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The Blotter, Spring 2007

Oct. 14 - John Ditullio, a member of the so-called Teak Street Nazis group that terrorized neighbors in a New Port Richey, Fla., trailer park, was indicted for slashing neighbor Patricia Wells and murdering a friend of her son.

Oct. 14
Twenty-year-old John Ditullio, a member of the so-called Teak Street Nazis group that terrorized neighbors in a New Port Richey, Fla., trailer park, was indicted for badly slashing neighbor Patricia Wells and murdering a friend of her son's, Kristofer King, 17. Ditullio, who will represent himself in the capital case, blamed fellow neo-Nazis, but authorities say they found King's blood on his shoe.

Oct. 30
Dennis Craig, the leader of the racist skinhead 2-1 FATAL gang, was sentenced to 25 years for a 2005 arson that destroyed three Indianapolis homes. Prosecutors said Craig, 31, mistakenly thought a black family was moving into one of them.

Nov. 2
Salt Lake City police detained Sons of Aryan Culture gang member Doyle Smith as a "person of interest" in the Oct. 27 murder of fellow white supremacist Raymond McGaughy. McGaughy was found dead outside a home where police say he and Christine Ruth Armstrong held a woman captive 10 days earlier. McGaughy and two other men allegedly raped the woman repeatedly until she escaped.

Nov. 3
Hardy Lloyd, the one-time Pittsburgh leader of the neo-Nazi World Church of the Creator, was acquitted of the 2004 murder of a former girlfriend by a jury that found he had acted in self-defense. The jury convicted Lloyd on a misdemeanor weapons charge and sentenced him to three years probation and time already served.

Nov. 7
A task force of local and federal officials arrested racist skinhead Thomas Gibison in Newark, Del., and charged him with the random 1989 murder of Aaron Wood, a 34-year-old black man. Officials say Gibison, then 17, was trying to boost his stature among white supremacists and later got a tattoo to commemorate the killing.

Nov. 8
An eight-month investigation, sparked by a newspaper account of machine guns owned by a local militia, culminated in the arrest of Fayetteville, Ark., resident Hollis "Wayne" Fincher. The 60-year-old lieutenant commander of the Militia of Washington County was charged with possessing unregistered machine guns.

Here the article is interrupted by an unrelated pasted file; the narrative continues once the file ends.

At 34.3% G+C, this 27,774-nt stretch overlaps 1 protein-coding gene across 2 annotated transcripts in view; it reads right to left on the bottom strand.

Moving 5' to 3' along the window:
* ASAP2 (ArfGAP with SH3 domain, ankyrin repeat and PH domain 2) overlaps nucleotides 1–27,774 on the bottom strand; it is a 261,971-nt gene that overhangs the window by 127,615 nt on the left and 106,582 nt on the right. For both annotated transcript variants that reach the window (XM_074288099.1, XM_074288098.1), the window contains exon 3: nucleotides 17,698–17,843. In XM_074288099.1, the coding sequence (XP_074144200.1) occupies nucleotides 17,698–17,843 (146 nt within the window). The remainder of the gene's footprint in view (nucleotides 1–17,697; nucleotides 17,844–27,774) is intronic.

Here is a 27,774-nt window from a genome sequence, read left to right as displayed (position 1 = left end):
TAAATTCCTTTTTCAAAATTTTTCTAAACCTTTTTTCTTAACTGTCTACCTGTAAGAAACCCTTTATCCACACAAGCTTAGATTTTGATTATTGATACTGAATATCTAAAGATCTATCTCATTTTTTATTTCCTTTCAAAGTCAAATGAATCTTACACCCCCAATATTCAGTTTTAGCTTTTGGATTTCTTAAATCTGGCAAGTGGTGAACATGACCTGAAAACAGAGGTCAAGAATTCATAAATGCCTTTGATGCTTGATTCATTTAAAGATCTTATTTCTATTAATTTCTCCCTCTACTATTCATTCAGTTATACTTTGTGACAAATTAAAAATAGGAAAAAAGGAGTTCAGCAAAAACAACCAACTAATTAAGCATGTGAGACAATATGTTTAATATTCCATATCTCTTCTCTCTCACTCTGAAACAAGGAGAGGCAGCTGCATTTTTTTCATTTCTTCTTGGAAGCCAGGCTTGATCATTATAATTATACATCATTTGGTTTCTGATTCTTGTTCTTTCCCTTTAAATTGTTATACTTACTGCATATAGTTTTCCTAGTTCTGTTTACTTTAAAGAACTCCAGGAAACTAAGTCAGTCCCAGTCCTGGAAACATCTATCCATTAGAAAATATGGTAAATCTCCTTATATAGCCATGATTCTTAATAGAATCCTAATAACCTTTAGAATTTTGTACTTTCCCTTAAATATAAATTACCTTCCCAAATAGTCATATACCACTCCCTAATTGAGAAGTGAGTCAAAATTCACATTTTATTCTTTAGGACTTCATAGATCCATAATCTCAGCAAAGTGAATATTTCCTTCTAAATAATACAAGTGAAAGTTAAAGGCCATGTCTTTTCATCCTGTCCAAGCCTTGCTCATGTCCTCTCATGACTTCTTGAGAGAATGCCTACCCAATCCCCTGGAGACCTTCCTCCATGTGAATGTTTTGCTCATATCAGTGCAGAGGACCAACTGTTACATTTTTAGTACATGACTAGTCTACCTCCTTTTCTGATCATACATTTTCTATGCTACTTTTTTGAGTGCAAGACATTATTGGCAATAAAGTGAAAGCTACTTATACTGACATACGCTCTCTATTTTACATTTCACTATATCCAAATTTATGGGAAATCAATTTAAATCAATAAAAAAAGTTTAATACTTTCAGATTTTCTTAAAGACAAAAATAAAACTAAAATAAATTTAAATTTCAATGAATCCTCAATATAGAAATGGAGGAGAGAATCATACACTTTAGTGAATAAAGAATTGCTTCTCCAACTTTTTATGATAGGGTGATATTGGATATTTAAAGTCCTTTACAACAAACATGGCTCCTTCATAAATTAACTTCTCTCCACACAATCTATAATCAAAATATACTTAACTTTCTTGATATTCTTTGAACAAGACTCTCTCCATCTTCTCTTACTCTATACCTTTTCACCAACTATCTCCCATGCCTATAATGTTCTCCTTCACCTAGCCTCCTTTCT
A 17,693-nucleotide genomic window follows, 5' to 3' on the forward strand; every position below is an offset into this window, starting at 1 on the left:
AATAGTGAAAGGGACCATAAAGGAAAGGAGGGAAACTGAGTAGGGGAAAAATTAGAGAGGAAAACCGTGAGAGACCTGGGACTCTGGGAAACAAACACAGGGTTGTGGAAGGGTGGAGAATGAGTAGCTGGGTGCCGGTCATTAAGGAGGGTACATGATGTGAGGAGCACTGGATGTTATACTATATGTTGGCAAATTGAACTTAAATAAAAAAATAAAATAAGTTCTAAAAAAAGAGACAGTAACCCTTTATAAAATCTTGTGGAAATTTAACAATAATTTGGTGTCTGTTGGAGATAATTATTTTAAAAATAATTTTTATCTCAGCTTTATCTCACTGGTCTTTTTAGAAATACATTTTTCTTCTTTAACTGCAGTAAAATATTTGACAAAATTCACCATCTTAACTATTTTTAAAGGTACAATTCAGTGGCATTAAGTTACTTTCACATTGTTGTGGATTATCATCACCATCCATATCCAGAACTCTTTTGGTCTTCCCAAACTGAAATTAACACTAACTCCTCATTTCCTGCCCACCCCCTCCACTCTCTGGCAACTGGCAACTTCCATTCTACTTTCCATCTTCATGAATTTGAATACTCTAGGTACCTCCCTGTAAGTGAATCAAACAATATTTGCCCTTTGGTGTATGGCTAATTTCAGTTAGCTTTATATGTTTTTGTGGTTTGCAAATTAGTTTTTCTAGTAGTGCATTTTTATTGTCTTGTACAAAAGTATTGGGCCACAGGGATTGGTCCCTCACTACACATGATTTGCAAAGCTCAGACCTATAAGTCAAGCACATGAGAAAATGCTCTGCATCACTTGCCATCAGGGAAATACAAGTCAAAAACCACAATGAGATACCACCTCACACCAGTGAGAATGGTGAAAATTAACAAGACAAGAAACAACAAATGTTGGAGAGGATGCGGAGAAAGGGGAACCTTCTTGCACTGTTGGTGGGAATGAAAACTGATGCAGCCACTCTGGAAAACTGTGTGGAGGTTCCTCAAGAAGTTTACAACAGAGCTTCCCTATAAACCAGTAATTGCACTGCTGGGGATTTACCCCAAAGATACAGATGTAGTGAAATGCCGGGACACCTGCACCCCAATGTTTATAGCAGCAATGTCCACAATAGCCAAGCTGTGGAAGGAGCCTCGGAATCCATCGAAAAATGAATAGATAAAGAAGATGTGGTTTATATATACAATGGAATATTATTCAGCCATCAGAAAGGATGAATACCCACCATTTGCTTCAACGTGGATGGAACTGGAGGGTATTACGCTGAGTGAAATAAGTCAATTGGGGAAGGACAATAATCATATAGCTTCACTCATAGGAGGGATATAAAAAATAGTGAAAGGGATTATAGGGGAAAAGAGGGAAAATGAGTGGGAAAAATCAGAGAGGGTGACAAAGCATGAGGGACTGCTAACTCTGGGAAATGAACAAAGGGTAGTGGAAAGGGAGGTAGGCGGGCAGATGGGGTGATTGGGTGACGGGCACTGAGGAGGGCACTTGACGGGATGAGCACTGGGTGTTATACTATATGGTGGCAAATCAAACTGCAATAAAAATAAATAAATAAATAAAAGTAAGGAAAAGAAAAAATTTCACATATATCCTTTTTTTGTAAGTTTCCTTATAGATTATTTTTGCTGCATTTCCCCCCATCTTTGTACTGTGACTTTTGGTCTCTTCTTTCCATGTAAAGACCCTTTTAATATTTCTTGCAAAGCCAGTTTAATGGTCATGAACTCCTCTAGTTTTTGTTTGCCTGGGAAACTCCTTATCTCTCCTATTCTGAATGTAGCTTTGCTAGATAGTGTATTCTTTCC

Nov. 14
James "Evil" Harrison was convicted of first-degree murder after stabbing a man he didn't know 158 times to earn tattoos and membership in what police described only as an Aryan gang. Prosecutors say Daniel Miller, 58, was murdered in 2002 in his Las Vegas home on orders from a white supremacist acquaintance of Harrison's.

Nov. 28
A federal judge in Jackson, Tenn., sentenced long-time neo-Nazi Demetrius "Van" Crocker to 30 years in prison for trying to acquire nerve gas and explosives to attack government buildings. Crocker told undercover agents of his desire to use a nuclear "dirty" bomb against Congress and poison against blacks in Jackson.

Dec. 12
Anti-abortion extremist Clayton Lee Waagner was sentenced to 33 years by a federal court in Harrisburg, Pa., after pleading guilty to carjacking, bank robbery and weapons offenses in four states. Waagner was already serving a lengthy sentence for mailing fake anthrax to 550 abortion clinics and related targets.

Dec. 14
More than 300 federal and local law enforcement officers swept through Orange County, Calif., arresting 57 alleged members of Public Enemy Number 1 on charges ranging from illegal weapons and drugs to forgery and identity theft. The arrests, in addition to 10 others carried out earlier, followed the discovery of a gang hit list that targeted five local police officers and one prosecutor for death.

Dec. 18
A federal judge in Greenbelt, Md., sentenced Robert Weiler Jr. to five years after the anti-abortion zealot pleaded guilty to charges in a plot to blow up an abortion clinic and shoot the people inside. Weiler, 25, was arrested at an interstate rest area last June, after his father told officials about Weiler’s intentions.

Dec. 19
A military judge sentenced Coast Guard Petty Officer Chad Blair to a year in prison and a bad-conduct discharge for posting Ku Klux Klan recruitment flyers and illegal possession of explosives and seven unregistered weapons. Prosecutors had asked for a nine-year sentence for Blair, who was assigned to Air Station Cape Cod, Mass.